A quick list of who won in the primaries and runoffs at stake on Tuesday:
SOUTH CAROLINA (runoffs):
Governor (R): State Rep. Nikki Haley defeated Congressman Gresham Barrett by a 65-35 percent margin. She faces Democratic state Sen. Vincent Sheheen in November. If she wins, she'll be the state's first female governor and the nation's second Indian-American elected to that post. Gov. Mark Sanford (R-Argentina) is term limited.
1st CD (R): State Rep. Tim Scott, South Carolina's first black Republican state lawmaker in history, defeated Charleston Co. councilman Paul Thurmond, son of the late Sen. Strom Thurmond, 68-32 percent. He faces perennial candidate Ben Frasier (D) in the solidly GOP district in the fall. If he wins, he'll be the first black member of the House since Oklahoma's J.C. Watts left after 2002, and only the fourth in the past century. Rep. Henry Brown (R) is retiring.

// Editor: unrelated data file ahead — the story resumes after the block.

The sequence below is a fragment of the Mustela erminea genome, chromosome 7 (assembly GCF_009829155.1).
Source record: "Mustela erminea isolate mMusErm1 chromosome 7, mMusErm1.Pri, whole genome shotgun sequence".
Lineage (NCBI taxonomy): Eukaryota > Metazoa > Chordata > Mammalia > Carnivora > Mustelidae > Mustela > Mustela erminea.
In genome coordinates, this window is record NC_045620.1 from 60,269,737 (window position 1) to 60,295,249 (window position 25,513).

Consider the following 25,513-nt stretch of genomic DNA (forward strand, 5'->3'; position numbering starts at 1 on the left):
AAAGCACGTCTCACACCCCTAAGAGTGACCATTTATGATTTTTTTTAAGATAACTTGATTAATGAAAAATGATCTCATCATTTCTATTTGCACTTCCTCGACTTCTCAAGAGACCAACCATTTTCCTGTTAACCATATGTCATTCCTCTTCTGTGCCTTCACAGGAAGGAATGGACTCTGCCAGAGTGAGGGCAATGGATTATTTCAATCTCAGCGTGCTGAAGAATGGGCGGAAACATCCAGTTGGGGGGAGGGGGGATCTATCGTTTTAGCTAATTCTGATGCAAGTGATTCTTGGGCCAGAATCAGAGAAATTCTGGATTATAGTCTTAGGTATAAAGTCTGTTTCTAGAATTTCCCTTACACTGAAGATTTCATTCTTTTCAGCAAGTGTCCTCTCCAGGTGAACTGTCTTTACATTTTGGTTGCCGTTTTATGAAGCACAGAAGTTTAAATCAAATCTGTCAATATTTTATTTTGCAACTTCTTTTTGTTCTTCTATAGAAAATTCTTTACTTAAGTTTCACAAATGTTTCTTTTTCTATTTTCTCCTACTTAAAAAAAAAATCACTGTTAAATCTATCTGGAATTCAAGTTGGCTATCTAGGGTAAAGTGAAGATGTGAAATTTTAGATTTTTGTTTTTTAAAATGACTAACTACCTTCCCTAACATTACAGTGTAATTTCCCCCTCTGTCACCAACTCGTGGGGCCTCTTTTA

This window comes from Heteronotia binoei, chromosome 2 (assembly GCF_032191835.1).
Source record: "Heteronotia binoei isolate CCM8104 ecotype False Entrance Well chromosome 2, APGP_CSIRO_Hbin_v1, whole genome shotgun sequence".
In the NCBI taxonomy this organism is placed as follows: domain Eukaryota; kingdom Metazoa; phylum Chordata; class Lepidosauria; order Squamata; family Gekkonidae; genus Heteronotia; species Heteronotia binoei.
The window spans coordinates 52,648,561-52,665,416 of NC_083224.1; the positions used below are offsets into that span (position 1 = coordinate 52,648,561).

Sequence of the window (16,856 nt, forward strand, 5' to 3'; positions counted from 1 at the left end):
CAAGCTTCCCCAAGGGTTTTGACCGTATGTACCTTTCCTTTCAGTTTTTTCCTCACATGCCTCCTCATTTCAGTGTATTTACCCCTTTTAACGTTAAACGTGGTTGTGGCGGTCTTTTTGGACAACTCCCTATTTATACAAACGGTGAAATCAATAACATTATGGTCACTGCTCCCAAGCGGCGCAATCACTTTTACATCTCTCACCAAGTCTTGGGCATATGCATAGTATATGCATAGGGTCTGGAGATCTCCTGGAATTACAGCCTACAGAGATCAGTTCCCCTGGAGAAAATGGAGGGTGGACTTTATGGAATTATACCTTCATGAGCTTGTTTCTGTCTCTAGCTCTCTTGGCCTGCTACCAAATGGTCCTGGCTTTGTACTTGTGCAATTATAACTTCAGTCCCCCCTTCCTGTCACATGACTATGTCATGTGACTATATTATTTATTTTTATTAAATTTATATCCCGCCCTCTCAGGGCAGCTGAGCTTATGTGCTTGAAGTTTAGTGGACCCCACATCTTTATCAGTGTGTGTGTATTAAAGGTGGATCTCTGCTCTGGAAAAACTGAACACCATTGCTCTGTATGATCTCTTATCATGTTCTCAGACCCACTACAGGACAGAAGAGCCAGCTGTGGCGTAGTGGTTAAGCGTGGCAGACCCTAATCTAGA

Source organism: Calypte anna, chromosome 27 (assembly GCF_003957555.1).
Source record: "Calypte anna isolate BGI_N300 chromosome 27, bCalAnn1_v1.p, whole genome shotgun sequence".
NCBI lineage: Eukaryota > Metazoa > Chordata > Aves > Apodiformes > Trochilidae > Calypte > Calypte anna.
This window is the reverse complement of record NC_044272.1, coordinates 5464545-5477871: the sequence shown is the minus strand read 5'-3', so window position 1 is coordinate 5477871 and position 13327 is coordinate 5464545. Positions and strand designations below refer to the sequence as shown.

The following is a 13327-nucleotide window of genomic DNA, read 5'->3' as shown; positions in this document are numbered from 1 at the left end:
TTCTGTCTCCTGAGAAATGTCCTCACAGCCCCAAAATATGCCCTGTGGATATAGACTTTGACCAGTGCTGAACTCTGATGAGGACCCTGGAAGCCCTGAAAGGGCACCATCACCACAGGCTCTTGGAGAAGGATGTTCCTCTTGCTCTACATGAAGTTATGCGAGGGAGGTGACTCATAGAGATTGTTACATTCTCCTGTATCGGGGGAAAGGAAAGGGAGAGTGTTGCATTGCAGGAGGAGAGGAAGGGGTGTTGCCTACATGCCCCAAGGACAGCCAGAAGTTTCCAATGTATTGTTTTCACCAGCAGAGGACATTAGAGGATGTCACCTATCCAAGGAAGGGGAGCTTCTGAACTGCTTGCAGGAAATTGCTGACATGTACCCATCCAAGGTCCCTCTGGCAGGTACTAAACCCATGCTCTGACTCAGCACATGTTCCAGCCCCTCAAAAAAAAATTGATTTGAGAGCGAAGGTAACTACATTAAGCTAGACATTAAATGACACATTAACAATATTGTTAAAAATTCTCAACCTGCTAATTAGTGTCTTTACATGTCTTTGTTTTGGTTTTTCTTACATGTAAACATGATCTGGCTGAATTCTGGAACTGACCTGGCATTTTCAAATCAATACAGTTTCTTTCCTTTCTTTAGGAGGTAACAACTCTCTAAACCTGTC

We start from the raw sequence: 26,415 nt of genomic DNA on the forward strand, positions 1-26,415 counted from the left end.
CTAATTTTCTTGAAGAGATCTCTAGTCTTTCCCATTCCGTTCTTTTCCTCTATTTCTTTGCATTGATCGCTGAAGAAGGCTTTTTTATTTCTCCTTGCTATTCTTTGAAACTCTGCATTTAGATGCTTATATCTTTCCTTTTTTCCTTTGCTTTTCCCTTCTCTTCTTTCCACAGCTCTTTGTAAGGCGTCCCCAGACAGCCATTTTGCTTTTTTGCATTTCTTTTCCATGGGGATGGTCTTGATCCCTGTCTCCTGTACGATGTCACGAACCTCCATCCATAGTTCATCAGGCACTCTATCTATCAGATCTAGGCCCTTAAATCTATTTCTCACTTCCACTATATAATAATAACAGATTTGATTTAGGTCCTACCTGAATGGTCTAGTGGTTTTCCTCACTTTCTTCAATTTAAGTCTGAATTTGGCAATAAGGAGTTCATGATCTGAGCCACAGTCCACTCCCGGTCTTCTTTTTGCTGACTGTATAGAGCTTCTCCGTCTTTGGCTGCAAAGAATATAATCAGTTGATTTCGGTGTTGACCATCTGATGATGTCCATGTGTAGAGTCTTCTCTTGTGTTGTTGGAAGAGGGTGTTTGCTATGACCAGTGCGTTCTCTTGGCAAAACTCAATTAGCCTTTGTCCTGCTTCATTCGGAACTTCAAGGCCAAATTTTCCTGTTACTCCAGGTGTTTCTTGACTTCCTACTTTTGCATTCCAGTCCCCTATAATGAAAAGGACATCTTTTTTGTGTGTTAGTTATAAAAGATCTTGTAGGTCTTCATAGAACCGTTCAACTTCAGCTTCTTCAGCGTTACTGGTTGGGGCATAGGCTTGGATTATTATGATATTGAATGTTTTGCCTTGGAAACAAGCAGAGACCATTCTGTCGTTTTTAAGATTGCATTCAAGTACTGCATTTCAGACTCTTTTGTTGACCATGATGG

4th CD (R): Congressman Bob Inglis was trounced by former federal prosecutor Trey Gowdy by a 73-27 percent margin. The district is overwhelmingly Republican. Inglis is the fifth member of Congress to lose his bid for renomination this cycle.
NORTH CAROLINA (runoff):
Senate (D): Secretary of State Elaine Marshall defeated former state Sen. Cal Cunningham 60-40 percent. She'll face GOP incumbent Richard Burr in November.
Senate (R): Attorney Mike Lee, a favorite of Tea Party groups, narrowly defeated businessman Tim Bridgewater by about three percentage points. The incumbent, three-term Republican Bob Bennett, failed to receive enough support at the May GOP state convention to even compete in the primary; he later endorsed Bridgewater. Lee is the prohibitive favorite in November against restaurant owner Sam Granato (D) in a state where Democrats haven't won a Senate race since 1970.
2nd CD (D): Rep. Jim Matheson, seeking his sixth term and forced into a primary for the first time by Democrats angered over his opposition to the Obama health care bill, easily defeated challenger Claudia Wright by a 68-32 percent margin. Matheson will face former state lawmaker Morgan Philpot (R) in November.